For a more complete (and perhaps more depressing) time capsule of the last 2+ years, combine these with last week’s Bank of America round-up.

Comments

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  1. dragonfire81 says:

    Fines, fines and more fines. Throw someone in prison for a long, long time already. I hope I eventually see the day where once, just once, a white collar criminal really pays dearly for what they did.

    • kingofmars says:

      Look at Madoff. He got a 150 year sentence for the largest ponzi scheme. You also need to look at what is more likely to make things right. Get the money back from the a-holes, or pay to make them suffer in jail.

      • Galium says:

        Do you really think he will stay there. I am waiting for the usual ” he is ill so let him go home” speech to come along. Besides you don’t really think he was the only one who was involved. This compares to what they did with Krupp after WWII. The senile elder took the blame for all of Krupps crimes while the rest of the family walked.

        • huadpe says:

          Madoff will stay there until he dies. The reason is that federal prison is the only place he’s safe. He didn’t just steal money from half of Florida and New York, he stole from some less savory characters as well, such as the Russian mob, and Japanese Yakuza. He needs to stay there, or else be murdered.

      • YOXIM says:

        Madoff didn’t grease the right palms; that’s why he’s in the clink. Also, the amount of money Madoff ripped off is miniscule compared to what morgtage giants like Cunty-wide up here did. Madoff operated right under the nose of the law and got away with it for a long time. Why? Because the regulators were lazy and incompetent. Imagine what would have happened if he used some of that money he stole to make a few strategic “campaign contributions”. He’d probably still be out there ripping people off.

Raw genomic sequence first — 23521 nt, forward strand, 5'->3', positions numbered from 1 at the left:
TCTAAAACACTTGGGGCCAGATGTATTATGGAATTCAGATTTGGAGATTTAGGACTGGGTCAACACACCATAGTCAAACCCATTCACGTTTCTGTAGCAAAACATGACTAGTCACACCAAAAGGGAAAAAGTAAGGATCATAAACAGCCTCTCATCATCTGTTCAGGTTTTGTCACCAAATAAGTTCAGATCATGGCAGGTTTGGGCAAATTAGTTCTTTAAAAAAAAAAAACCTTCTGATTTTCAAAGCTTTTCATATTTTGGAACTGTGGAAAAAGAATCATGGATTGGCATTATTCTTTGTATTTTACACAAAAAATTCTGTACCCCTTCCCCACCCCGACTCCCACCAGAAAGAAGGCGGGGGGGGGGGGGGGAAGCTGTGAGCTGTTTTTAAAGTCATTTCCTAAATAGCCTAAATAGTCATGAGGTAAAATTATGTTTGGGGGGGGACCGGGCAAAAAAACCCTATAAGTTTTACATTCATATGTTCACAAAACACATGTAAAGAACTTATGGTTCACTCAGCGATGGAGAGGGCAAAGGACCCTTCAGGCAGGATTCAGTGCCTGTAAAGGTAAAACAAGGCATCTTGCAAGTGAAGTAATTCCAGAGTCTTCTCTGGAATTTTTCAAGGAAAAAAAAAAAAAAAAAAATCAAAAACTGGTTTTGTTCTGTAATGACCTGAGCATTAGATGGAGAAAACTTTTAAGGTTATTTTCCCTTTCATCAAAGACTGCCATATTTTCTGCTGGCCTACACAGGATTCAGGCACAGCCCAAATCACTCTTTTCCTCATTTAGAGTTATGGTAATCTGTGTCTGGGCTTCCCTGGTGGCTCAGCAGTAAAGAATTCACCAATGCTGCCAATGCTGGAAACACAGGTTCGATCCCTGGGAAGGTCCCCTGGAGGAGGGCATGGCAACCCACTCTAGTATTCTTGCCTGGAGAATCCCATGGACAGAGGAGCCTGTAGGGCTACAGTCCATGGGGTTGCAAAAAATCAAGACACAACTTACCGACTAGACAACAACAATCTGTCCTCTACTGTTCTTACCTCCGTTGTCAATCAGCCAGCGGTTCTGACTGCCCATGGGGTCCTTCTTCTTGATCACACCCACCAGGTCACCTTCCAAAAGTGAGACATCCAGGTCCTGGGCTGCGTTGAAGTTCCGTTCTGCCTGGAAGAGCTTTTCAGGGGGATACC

2. dangerp says:

    So, if I understand you correctly, this Mozilo character is orange?

    /sarcasm

  3. moorie679 says:

    Someone explain to me how these fines work ? These b@stards look at the fine and look at their gain and just shake their head saying aah if worse comes to worse I will just pay the fine. Nothing gets fixed because of these fines…

  4. agent211 says:

    Countrywide gave me my first mortgage back in ’04. They approved me for $450k and didn’t need proof of my salary or financial health. I borrowed what I could afford, so I’ve been ok , but dang…

    • tbax929 says:

      That’s why so many people got into trouble. I was watching House Hunters one night, and the husband actually said to the wife: “This is the amount they approved us for, so we must be able to afford it”.

      When I applied for a condo loan in 2005, I was approved for way more than I could afford. I didn’t suddenly decide that I must be able to afford that huge payment.

      • catastrophegirl chooses not to fly says: